• They complement the roles of other health practitioners, including psychologists. The cultural liaison and expertise they provide is invaluable. Their patient rapport and insight into culturally safe and responsive approaches to care helps non-Indigenous clinicians to achieve the best health outcomes for the patient.
  • New accreditation standards starting next year will enable programs offering qualifications higher than the current Certificate IV level to apply for accreditation.
  • Challenges to the profession include retention, lack of career mapping, employers not harnessing their full scope of practice, and completing their study in the time allowed (for cultural reasons and because of travelling distance). However, registrant numbers are steadily rising.

The ATSIHPBA would like to continue to work with AHPRA and the psychology profession to help spread the word about the culturally safe workforce which is qualified, competent, registered and ready to go to work in both clinical and non-clinical roles.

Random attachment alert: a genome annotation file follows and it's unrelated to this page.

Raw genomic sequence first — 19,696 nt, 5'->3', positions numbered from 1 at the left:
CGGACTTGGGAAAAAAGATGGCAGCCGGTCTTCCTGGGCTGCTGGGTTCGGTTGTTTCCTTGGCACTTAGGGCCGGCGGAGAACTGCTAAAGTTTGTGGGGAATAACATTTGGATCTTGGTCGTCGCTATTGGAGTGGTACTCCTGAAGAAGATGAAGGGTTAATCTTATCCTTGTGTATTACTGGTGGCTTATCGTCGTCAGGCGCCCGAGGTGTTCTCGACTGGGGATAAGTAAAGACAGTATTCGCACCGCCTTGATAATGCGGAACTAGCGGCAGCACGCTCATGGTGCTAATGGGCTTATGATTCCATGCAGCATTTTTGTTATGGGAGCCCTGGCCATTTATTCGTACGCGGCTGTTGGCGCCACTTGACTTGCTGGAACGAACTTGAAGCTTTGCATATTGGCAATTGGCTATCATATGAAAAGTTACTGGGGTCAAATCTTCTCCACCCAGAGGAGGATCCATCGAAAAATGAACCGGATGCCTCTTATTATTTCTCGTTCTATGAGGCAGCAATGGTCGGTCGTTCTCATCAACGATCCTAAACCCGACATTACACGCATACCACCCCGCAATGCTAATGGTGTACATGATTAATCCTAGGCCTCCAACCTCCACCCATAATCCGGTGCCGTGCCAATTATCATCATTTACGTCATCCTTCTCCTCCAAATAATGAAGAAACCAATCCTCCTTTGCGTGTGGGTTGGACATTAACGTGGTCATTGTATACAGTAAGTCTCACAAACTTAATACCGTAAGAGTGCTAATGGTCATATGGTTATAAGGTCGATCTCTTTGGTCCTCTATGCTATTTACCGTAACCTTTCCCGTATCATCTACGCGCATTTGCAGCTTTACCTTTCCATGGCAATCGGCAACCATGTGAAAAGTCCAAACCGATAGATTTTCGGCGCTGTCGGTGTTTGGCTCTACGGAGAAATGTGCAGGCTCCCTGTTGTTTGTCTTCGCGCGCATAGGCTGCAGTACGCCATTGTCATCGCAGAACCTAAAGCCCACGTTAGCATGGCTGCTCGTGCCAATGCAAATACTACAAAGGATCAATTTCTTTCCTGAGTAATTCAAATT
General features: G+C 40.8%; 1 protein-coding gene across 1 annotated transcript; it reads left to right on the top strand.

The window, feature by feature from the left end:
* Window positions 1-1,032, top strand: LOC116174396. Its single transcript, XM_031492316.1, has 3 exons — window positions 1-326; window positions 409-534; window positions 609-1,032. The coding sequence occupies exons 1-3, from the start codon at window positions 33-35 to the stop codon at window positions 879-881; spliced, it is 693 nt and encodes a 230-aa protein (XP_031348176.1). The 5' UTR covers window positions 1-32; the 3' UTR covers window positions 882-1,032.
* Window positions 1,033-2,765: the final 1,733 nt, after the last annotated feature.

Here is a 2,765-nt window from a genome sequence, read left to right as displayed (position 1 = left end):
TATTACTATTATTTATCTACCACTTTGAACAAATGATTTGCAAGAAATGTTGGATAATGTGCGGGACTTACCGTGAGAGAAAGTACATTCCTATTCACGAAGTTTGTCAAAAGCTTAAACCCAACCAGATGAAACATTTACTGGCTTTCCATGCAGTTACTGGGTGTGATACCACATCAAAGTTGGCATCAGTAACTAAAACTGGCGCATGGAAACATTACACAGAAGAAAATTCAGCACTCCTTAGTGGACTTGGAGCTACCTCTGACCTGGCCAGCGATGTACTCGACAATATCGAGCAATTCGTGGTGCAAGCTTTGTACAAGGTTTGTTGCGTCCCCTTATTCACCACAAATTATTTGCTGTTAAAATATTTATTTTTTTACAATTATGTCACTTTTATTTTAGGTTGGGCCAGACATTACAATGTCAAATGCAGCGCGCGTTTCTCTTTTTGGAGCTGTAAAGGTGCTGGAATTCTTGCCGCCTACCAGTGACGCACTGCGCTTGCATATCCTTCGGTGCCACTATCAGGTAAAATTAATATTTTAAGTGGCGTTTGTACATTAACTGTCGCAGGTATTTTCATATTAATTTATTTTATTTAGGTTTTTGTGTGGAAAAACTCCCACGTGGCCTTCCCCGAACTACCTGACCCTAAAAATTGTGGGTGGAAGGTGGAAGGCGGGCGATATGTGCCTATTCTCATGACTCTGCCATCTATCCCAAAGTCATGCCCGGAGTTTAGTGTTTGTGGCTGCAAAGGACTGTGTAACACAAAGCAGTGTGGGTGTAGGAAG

What you can do to help and spread the word

Here are some things that you, as a psychologist, can do to help:

  • Ask a question: ask your health service, employer or other team members, ‘How many Aboriginal Health Practitioners do we employ?’ or ‘Did you know we could make our practice more culturally safe by employing an Aboriginal and/or Torres Strait Islander Health Practitioner, and do our bit towards closing the gap?’
  • Make them a priority: Prioritise the Aboriginal and Torres Strait Islander health workforce agenda.
  • Share the message: Distribute the Aboriginal and Torres Strait Islander Health Practice profession brochures explaining their role to employers..